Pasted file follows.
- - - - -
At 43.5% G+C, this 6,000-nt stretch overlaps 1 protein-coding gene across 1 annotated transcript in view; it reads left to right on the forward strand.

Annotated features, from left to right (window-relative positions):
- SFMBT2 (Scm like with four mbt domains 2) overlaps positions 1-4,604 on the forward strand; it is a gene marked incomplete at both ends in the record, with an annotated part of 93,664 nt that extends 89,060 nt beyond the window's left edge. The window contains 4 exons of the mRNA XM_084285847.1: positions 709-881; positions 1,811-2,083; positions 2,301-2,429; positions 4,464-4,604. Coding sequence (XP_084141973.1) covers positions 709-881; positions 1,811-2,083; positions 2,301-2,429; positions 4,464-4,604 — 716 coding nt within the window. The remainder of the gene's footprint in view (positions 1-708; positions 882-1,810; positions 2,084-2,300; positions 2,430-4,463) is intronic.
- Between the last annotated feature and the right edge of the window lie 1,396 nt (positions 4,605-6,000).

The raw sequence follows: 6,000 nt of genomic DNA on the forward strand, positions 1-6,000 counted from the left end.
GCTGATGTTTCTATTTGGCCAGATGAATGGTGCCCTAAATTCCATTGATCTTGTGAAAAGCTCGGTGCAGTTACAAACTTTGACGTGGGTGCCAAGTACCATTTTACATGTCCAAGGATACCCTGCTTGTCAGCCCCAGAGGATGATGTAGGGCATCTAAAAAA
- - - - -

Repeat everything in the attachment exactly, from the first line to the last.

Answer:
At 43.5% G+C, this 6,000-nt stretch overlaps 1 protein-coding gene across 1 annotated transcript in view; it reads left to right on the forward strand.

Annotated features, from left to right (window-relative positions):
- SFMBT2 (Scm like with four mbt domains 2) overlaps positions 1-4,604 on the forward strand; it is a gene marked incomplete at both ends in the record, with an annotated part of 93,664 nt that extends 89,060 nt beyond the window's left edge. The window contains 4 exons of the mRNA XM_084285847.1: positions 709-881; positions 1,811-2,083; positions 2,301-2,429; positions 4,464-4,604. Coding sequence (XP_084141973.1) covers positions 709-881; positions 1,811-2,083; positions 2,301-2,429; positions 4,464-4,604 — 716 coding nt within the window. The remainder of the gene's footprint in view (positions 1-708; positions 882-1,810; positions 2,084-2,300; positions 2,430-4,463) is intronic.
- Between the last annotated feature and the right edge of the window lie 1,396 nt (positions 4,605-6,000).

The raw sequence follows: 6,000 nt of genomic DNA on the forward strand, positions 1-6,000 counted from the left end.
GCTGATGTTTCTATTTGGCCAGATGAATGGTGCCCTAAATTCCATTGATCTTGTGAAAAGCTCGGTGCAGTTACAAACTTTGACGTGGGTGCCAAGTACCATTTTACATGTCCAAGGATACCCTGCTTGTCAGCCCCAGAGGATGATGTAGGGCATCTAAAAAA